If you’re old enough to remember the 1994 Olympics in Lillehammer, you will probably remember Peter Forsberg and his daring move against Canada’s goaltender Corey Hirsch. The 20 year old Forsberg scored one of the most technical and memorable goals in modern hockey history. Forsberg is not unique in his ability to handle the puck. In fact, most Swedish and other northern European hockey players are above average at handling the stick and puck. Why is it that a country with less than 10 million inhabitants has been able to produce so many great NHL stars? There are obviously many answers to this question. One obvious reason is the fact that Sweden is a country that encourages its citizens to play more than one sport while growing up. One argument is that this will be less beneficial to a person since he or she will never become superior at one sport. That’s just plain and simple wrong. Playing more than one sport at the same time is guaranteed and proven to be quite beneficial to a person since he or she will boost his or her overall athleticism. The concept will also ensure that there is not too much pressure on a player to excel in a specific sport at a young age. But don’t worry, players will definitely excel over time.

How does floorball fit into all of this? USA Hockey considers floorball to be an invasion sport, an activity that will help players become better at ice hockey. The strategy, format and technique of floorball is almost identical to ice hockey and will help hockey players boost their overall performance on the ice. Playing floorball is considered to be an excellent off-ice training alternative for hockey players and this can be conducted both individually and as a team. The players will improve their stickhandling, puck control, small area games, understanding of the game and many other crucial hockey aspects. This can be done inside, outside, in the driveway, backyard, basement and most other settings.

Where does Sweden fit into all of this? Floorball has been around in Sweden since the 1970’s and virtually every child born in Sweden will have played floorball on a regular basis while growing up. The activity is extremely popular within schools and many children play with their friends on the street, i.e. “street hockey” but with floorball sticks. Many Ice Hockey teams have also introduced floorball as either a warm-up activity or summer training. In fact, Colorado Avalanche’s All-Star Peter Forsberg used to play floorball on a regular basis with his Modo Hockey. Forsberg has specifically contributed floorball to be one of the reasons to his quick hands.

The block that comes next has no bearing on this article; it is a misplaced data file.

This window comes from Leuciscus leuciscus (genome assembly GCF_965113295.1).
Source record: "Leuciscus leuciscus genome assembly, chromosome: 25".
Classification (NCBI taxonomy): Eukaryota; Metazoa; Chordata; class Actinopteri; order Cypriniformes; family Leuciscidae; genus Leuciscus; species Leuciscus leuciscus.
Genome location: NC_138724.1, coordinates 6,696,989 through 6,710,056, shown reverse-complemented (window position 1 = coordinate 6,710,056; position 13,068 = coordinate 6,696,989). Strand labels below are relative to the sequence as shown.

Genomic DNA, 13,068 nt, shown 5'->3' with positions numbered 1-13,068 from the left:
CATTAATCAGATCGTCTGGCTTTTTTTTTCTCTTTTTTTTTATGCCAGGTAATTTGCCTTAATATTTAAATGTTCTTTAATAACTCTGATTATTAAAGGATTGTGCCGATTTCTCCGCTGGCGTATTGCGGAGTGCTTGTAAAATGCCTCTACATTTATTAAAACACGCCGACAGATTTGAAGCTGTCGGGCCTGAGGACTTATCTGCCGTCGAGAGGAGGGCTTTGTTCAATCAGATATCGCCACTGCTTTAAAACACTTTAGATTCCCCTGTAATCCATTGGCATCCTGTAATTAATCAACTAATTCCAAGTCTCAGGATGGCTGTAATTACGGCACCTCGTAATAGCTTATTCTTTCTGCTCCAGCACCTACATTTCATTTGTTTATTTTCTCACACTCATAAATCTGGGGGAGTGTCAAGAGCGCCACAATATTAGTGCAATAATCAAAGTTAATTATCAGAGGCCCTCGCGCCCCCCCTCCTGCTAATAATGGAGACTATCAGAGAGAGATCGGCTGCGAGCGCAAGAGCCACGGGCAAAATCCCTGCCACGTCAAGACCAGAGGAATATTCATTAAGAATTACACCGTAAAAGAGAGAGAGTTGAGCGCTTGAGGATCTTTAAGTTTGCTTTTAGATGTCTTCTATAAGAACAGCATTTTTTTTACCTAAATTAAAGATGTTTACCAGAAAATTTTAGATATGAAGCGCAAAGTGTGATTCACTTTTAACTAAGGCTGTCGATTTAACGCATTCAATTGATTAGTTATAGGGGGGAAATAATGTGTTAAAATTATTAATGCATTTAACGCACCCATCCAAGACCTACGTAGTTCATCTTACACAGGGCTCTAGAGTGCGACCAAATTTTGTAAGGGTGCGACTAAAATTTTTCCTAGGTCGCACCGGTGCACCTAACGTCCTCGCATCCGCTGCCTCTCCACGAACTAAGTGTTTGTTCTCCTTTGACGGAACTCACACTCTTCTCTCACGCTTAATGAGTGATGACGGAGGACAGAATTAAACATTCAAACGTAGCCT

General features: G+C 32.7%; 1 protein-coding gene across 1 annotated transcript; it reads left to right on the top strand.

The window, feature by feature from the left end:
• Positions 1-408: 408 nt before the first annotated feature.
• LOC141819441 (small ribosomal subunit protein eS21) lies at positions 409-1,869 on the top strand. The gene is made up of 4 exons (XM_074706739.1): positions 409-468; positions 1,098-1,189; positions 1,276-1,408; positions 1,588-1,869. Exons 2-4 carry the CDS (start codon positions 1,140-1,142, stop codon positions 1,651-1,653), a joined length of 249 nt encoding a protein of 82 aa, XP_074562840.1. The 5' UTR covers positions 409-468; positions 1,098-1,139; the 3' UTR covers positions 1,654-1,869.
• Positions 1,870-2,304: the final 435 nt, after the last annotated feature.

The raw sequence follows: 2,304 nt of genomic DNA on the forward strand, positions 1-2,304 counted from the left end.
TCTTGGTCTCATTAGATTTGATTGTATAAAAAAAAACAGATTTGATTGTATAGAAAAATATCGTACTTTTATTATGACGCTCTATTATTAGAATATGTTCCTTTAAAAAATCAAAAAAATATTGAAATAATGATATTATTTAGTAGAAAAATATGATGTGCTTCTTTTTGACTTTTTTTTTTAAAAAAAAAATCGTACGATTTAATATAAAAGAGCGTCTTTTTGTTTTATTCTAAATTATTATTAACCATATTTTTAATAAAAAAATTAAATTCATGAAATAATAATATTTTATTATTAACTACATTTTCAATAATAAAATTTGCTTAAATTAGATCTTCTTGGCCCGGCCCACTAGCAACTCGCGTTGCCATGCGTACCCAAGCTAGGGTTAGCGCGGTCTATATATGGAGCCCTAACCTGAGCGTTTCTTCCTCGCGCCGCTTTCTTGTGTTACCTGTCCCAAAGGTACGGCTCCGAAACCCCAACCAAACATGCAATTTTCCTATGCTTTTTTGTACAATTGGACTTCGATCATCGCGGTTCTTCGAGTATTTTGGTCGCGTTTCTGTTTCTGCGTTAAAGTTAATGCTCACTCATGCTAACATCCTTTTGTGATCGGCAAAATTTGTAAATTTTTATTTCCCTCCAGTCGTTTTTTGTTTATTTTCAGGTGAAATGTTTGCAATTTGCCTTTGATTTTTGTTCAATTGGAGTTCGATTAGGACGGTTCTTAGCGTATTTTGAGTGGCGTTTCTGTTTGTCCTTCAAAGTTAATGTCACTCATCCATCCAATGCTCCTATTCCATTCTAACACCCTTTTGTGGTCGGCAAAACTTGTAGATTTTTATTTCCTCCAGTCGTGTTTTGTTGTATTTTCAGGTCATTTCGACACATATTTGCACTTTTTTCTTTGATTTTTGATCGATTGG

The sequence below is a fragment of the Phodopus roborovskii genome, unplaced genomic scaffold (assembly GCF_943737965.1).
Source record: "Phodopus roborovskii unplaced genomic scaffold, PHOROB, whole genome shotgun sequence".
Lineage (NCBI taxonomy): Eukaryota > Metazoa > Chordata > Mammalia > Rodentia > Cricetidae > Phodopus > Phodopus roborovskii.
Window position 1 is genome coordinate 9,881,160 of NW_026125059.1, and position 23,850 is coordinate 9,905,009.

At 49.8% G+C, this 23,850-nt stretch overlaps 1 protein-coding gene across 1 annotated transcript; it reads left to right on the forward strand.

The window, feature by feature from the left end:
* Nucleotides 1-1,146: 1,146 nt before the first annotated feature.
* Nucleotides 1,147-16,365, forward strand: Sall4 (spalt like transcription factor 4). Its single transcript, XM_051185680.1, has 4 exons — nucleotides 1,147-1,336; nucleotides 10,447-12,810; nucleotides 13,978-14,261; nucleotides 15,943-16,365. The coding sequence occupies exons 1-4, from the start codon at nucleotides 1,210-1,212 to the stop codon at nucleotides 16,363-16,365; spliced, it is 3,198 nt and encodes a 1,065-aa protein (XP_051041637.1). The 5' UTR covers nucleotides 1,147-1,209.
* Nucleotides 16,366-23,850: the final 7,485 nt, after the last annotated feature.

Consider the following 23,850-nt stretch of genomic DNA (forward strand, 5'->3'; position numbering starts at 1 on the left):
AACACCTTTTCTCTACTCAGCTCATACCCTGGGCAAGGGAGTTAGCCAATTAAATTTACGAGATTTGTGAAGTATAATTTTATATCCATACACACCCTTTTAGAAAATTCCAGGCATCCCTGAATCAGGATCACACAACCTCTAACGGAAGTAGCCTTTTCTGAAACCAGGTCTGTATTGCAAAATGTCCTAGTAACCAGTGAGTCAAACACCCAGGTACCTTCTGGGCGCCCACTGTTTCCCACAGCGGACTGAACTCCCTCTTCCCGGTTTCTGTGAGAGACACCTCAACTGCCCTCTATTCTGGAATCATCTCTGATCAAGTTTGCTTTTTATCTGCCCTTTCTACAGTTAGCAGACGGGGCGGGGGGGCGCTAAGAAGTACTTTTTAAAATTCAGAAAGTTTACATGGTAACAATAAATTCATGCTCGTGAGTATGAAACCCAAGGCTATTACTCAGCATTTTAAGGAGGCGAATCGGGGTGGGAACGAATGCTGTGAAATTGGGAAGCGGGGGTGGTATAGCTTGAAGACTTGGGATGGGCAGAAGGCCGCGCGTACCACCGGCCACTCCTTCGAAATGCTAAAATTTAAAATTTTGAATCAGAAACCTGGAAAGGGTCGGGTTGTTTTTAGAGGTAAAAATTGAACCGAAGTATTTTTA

By introducing a similar type of activity to hockey but with more lightweight equipment, Swedish hockey players have successfully been able to enhance their control over the stick and puck.

Not only is floorball a beneficial activity for current hockey players; floorball can also help attract new players to the hockey community. The fact is that not everyone who may have an interest in ice hockey has the opportunity to play. As we all know, ice hockey can sometimes cost a great deal of money. If you play on a travel team, the costs for just one season could run as a high as $20 000. And that is if you actually have access to an ice rink in your general area. Many people in this country simply do not have any ice times available for them. With floorball, hockey teams and organizations can reach a brand new group of players that may never have become interested in hockey otherwise. Floorball is undoubtedly the safest and most beneficial type of hockey that can be played in an off-ice setting. As already mentioned, the rules, format and strategy are very similar to ice hockey and the activity can be played virtually anywhere.

How does floorball affect the U.S Hockey community? The relationship between floorball and ice hockey should be seen as nothing but positive. Floorball will, without a doubt, help supplement the hockey community by attracting new players and also enhancing the skills of current hockey players. Many minor-league and youth hockey teams/organizations have started to use floorball as off-ice training (In conjunction with "Learn to Skate," summer training etc.) Several NHL teams such as the New York Islanders and the New Jersey Devils have already understood the relationship between hockey outreach and floorball, and have jumped on the bandwagon. Other teams and organizations would be foolish not to.